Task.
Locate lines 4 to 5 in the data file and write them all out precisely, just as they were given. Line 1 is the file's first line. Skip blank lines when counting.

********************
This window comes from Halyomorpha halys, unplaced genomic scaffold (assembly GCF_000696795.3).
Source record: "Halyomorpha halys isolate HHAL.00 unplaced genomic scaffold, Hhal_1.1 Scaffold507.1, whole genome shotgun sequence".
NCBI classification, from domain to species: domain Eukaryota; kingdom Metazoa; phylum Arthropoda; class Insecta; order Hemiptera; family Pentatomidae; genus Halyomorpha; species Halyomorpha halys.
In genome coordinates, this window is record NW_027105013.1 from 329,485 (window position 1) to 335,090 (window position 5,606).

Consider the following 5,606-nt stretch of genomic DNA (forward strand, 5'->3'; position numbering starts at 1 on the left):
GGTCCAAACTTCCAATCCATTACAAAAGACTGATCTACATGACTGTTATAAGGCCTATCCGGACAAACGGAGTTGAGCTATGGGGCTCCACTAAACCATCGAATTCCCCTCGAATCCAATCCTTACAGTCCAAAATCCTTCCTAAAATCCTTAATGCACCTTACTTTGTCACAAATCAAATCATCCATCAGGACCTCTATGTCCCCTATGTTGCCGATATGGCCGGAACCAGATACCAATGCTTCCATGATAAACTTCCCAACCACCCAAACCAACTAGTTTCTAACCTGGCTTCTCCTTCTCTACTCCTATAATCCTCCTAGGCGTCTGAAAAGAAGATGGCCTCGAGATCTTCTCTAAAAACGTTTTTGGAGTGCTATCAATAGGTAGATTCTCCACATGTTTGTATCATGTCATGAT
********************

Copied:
In genome coordinates, this window is record NW_027105013.1 from 329,485 (window position 1) to 335,090 (window position 5,606).

Consider the following 5,606-nt stretch of genomic DNA (forward strand, 5'->3'; position numbering starts at 1 on the left):